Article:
|© UNICEF South Africa/2009/Mfeka|
|A nurse administers vitamin A supplements and de-worming medicine during South Africa's first Child Health Week.|
CAPE TOWN, South Africa, 31 March 2009 – UNICEF teamed up this month with the National Department of Health to launch South Africa’s first-ever Child Health Week, which was held from 23 to 29 March. The seven-day event was designed to promote critical interventions for improving the health of children under the age of five.
The Child Health Week focused on four key districts in Eastern Cape, KwaZulu-Natal, Free State and North West provinces, which are all lacking in adequate health services. Children in these districts received a package of high impact, low-cost interventions, including immunization, vitamin A supplementation, de-worming and growth monitoring – all of which are essential to improving their health and nutrition status.
The lessons learned during the provision of services to these four underserved districts should help to create a blueprint for scaling-up such activities for a national child health campaign, which will be rolled out in September to 52 districts across the country. The national campaign is expected to reach some 4 million children under five.
UNICEF has provided extensive technical support to the National Department of Health in the development of a strategic plan for overcoming the challenges that hinder the delivery of optimal, equitable health care services to women and children.
UNICEF Representative in South Africa Aida Girma, who participated in the Child Health Week launch in Ilembe District, KwaZulu-Natal, said UNICEF considered the week to be a key mechanism for delivering high-impact, low-cost interventions where children reside – a goal set by the Department of Health’s 18 Priority District Initiative.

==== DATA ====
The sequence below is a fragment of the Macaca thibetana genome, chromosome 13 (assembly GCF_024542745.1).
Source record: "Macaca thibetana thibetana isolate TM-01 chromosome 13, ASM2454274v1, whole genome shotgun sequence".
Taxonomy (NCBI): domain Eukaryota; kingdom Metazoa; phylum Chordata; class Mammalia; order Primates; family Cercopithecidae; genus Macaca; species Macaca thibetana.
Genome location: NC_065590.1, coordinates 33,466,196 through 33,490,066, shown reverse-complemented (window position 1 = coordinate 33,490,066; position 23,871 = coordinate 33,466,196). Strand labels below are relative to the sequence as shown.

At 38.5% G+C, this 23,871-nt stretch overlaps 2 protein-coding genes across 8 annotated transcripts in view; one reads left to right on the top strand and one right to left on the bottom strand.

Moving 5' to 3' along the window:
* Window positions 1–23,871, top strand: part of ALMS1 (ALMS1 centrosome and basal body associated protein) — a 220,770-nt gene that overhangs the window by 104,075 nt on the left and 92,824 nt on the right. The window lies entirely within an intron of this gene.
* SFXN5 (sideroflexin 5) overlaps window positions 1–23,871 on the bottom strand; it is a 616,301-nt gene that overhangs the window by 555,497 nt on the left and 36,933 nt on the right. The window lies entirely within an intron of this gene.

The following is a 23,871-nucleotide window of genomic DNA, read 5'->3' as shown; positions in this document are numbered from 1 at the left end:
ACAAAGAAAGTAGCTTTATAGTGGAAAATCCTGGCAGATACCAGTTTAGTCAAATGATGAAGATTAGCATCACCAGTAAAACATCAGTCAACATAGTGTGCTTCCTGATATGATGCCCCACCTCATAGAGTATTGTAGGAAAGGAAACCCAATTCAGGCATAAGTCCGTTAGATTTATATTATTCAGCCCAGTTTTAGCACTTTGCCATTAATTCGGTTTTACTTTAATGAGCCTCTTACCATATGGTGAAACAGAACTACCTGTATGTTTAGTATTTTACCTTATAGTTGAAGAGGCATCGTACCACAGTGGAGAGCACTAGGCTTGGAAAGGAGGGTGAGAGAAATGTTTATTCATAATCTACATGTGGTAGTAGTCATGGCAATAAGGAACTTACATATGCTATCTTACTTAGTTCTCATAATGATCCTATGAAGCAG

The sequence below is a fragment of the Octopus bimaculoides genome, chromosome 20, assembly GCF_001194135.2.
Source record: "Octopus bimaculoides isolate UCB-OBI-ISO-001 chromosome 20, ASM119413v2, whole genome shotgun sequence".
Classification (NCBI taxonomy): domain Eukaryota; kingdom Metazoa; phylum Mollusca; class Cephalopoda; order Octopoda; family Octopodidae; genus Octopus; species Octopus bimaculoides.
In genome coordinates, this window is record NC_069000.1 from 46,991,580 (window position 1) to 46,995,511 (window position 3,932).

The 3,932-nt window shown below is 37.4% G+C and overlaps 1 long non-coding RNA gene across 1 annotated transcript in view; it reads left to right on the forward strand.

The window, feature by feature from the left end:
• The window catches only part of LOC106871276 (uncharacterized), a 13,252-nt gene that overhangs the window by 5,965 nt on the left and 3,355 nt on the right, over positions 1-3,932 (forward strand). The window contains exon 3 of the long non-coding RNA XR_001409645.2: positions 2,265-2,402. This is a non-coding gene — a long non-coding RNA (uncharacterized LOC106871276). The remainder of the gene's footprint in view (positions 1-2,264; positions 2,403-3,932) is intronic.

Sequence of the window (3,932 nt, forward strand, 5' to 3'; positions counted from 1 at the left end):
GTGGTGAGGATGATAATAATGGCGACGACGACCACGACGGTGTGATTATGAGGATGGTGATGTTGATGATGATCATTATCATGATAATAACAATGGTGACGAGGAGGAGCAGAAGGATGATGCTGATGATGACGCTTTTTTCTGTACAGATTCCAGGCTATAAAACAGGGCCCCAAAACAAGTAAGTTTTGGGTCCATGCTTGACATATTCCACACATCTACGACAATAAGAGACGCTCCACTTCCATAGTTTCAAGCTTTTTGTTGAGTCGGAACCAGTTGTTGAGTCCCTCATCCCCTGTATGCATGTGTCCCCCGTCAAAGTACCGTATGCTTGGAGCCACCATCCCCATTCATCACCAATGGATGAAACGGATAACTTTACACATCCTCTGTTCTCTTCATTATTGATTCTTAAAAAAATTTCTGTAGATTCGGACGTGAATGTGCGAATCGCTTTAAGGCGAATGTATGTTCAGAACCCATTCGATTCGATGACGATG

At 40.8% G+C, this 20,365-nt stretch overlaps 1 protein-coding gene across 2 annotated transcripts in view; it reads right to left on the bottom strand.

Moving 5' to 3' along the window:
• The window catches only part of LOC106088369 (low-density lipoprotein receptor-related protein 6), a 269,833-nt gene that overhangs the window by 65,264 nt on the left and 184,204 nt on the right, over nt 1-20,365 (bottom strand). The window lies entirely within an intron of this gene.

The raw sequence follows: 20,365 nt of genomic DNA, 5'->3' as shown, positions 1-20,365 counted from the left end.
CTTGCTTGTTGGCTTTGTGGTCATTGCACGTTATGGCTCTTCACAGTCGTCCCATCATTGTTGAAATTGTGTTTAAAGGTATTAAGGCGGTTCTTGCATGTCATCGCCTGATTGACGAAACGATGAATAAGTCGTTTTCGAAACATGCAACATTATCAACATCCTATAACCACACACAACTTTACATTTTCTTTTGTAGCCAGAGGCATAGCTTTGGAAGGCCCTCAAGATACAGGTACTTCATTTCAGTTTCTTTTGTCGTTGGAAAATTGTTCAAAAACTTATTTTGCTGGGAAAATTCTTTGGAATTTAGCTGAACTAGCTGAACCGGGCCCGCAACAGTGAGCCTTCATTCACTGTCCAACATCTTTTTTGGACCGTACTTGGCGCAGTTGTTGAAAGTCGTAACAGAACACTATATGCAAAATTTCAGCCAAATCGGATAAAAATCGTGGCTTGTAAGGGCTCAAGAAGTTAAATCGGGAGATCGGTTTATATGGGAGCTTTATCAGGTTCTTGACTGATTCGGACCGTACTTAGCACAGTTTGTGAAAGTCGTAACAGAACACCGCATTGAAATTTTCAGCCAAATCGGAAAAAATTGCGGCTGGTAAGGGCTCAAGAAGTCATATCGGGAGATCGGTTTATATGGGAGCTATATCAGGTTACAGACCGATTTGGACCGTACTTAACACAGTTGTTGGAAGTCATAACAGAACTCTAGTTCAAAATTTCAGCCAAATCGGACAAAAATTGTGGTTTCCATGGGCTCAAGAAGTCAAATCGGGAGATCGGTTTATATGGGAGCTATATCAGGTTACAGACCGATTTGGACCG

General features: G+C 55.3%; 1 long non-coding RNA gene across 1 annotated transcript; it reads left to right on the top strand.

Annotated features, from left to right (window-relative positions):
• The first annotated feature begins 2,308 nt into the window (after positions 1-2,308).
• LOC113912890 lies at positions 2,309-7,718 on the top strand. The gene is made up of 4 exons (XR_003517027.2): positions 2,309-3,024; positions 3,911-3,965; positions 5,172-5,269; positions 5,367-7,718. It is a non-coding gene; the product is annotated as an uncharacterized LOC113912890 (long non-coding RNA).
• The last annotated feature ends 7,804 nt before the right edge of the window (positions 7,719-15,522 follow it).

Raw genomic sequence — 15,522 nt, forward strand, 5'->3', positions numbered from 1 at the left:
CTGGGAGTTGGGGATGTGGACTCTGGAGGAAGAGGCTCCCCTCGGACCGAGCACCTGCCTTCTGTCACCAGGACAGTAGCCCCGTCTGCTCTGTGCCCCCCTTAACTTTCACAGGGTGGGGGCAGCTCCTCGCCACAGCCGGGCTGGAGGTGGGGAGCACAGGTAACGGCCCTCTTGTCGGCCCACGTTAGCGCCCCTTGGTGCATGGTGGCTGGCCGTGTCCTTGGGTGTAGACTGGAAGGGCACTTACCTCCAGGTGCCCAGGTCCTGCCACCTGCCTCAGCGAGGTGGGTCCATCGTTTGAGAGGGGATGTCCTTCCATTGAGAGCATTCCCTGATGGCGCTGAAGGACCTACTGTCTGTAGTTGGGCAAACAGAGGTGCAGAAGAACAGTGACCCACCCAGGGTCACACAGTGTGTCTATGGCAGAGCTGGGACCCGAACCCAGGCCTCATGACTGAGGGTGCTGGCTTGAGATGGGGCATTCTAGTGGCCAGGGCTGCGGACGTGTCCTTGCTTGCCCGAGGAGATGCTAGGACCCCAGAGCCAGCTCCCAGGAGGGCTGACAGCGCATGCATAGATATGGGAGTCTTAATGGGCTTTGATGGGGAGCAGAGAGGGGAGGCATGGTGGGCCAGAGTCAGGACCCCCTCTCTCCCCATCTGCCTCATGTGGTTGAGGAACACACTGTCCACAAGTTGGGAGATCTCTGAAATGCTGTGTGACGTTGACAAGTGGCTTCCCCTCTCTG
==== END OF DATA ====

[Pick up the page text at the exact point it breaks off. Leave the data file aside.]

“We believe that if these interventions are undertaken twice yearly, as is the plan this year, they will significantly contribute to improving coverage of life-saving health and nutrition interventions, such as vitamin A supplementation ... and de-worming,” said Ms. Girma.
Such initiatives are expected to further the country’s progress towards achievement of the Millennium Development Goals – in particular MDG4 regarding child survival and development.
‘UNICEF remains committed’
In addition, the Child Health Week provided catch-up immunizations to children, increased community awareness of the importance of key family care practices, and documented the lessons learned in rendering these integrated services – to ensure the maximum coverage and impact of future Child Health Weeks.
|© UNICEF South Africa/2009/Mfeka|
|UNICEF Representative in South Africa Aida Girma speaks at the launch of Child Health Week in Kwa-Zulu Natal province.|
Underscoring the importance of documentation, UNICEF South Africa’s Chief of Child Survival and Development, Dr. Ngashi Ngongo, said that the evidence gathered during Child Health Week will enable the country to demonstrate the impact of integrated child health services in bettering outcomes for children.
UNICEF also expressed its commitment to help strengthen government efforts to improve child survival and the overall nutritional well-being of South Africa’s women and children.
“UNICEF remains committed to providing support to the government for the implementation of the national strategic plan, particularly in the most deprived districts,” said Dr. Ngongo. “This includes the development of a comprehensive and coordinated framework for provision of health and nutrition services, and the strengthening of community-based health and nutrition programmes.”